A huge fire is burning out of control in West Virginia and 1,000 people have been evacuated from their homes, after a train carrying crude oil derailed. When the accident happened, on the afternoon of Monday, February 16, crude oil began pouring into a river that supplies drinking water. Officials noted that at least one of the derailed tanker cars fell into the Kanawha River. The area is about 30 miles from the location where 10,000 gallons of a coal industry chemical called crude MCHM spilled and tainted the drinking water supply a little over one year ago.
Study Finds Leaks in Boston's Natural Gas Pipelines
February 2, 2015 04:37 PM - S.E. Smith, Care2
A team of researchers led by Kathryn McKain of Harvard University has recently discovered that approximately three percent of the natural gas delivered to Boston leaks directly into the atmosphere, taking with it a heavy load of methane, a known greenhouse gas. Their study doesn’t just have significant environmental implications: It’s estimated that the city is losing around $90 million to leaks every year. Correcting leaks is a relatively straightforward task, though it would require some investment in natural gas infrastructure and consumer education. However, these costs would be mitigated by the substantial savings offered if Boston was able to cut down on its methane problem.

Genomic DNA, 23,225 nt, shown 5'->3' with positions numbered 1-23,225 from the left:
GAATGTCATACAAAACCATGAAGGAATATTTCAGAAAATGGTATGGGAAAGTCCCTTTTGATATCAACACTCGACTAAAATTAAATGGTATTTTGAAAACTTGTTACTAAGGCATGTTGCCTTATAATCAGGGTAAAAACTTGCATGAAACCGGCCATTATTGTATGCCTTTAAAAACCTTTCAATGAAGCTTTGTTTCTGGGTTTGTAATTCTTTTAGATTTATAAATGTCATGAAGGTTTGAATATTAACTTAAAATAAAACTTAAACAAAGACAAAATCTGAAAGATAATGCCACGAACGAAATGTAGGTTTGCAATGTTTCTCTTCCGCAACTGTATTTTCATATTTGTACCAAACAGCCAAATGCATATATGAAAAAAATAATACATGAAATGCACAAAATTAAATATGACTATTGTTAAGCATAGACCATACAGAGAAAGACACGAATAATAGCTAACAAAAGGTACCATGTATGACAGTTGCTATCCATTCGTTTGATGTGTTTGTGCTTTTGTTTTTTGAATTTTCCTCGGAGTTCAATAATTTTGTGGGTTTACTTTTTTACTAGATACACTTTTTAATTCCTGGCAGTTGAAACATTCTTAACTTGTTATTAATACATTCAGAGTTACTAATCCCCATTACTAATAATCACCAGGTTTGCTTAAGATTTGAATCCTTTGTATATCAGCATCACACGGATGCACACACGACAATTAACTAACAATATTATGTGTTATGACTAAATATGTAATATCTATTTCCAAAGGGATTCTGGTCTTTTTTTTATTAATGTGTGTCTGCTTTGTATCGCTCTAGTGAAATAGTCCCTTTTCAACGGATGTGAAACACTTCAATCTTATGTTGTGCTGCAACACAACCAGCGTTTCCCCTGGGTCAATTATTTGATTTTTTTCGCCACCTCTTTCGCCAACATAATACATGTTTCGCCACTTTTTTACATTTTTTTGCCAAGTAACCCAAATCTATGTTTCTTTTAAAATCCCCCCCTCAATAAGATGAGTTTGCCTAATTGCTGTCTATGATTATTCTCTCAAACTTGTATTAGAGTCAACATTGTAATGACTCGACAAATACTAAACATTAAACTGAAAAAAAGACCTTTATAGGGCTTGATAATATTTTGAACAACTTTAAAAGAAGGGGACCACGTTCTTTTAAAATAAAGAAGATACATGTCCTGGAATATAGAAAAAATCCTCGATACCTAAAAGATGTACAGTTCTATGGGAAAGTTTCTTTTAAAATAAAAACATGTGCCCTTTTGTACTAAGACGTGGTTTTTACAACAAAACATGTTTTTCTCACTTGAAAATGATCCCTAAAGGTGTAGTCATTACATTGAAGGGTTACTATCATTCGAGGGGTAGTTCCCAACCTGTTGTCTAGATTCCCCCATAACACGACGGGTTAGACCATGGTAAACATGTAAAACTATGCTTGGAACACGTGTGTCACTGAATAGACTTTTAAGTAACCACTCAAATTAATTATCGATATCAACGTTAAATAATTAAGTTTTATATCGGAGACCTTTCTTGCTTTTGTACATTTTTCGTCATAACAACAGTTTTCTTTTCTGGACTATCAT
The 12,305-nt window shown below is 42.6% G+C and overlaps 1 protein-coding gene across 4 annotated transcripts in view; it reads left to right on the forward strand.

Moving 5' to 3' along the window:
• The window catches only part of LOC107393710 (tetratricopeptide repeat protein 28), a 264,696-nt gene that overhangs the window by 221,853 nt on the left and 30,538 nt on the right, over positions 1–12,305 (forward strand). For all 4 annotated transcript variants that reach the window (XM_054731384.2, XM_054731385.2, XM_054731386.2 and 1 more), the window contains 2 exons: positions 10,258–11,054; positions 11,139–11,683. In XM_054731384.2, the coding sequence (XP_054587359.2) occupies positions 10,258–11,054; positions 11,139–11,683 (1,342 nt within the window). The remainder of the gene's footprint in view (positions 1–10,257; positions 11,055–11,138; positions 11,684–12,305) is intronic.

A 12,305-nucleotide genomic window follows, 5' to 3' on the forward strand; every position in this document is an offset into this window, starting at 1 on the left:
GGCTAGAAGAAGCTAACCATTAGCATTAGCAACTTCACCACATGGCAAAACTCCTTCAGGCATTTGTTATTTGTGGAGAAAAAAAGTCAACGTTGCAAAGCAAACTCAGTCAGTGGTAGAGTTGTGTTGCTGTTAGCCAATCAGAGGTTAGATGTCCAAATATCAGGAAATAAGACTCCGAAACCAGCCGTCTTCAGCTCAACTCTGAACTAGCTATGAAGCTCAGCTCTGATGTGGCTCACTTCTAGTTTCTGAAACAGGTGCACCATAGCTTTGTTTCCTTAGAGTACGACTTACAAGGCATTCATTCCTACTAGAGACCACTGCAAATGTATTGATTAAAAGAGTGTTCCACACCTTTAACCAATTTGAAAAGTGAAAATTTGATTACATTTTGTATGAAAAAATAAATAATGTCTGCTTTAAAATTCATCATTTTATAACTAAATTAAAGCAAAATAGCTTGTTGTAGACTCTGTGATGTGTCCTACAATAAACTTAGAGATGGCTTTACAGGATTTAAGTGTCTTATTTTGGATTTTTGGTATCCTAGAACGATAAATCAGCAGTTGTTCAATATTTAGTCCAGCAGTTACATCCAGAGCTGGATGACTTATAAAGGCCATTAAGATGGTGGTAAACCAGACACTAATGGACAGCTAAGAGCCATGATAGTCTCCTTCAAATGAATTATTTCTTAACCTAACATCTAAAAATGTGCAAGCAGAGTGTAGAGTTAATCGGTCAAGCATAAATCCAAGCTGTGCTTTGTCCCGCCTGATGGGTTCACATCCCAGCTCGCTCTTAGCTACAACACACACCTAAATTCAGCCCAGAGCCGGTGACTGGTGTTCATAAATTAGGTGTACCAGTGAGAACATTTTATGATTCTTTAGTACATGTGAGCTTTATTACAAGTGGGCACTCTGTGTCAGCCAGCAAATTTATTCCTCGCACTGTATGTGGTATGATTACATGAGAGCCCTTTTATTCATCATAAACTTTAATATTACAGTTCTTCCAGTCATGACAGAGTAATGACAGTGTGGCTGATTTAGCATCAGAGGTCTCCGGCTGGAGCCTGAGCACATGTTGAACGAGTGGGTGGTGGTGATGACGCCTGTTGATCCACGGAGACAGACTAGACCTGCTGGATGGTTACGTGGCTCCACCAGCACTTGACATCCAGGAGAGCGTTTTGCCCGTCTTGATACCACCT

Ebola impacting Chimps and Gorillas even more than humans
January 25, 2015 08:38 AM - Kevin Mathews, Care2
While the whole world is aware of the many human fatalities from the Ebola epidemic in Western Africa, you may not realize that the disease has claimed hundreds of thousands of other victims in the area. Unfortunately, Ebola is simultaneously working its way through gorilla and chimpanzee populations with no sign of stopping. In the past 25 years, Ebola has wiped out 33% of all apes, reports the Daily Beast.
Apes are already up against a number of obstacles that threaten their lives like poaching and habitat destruction. The last thing they need is to have a highly fatal disease reduce their numbers further. It’s even more devastating when you reflect on the fact that many of these primate species that are ravaged by Ebola were already officially listed as endangered.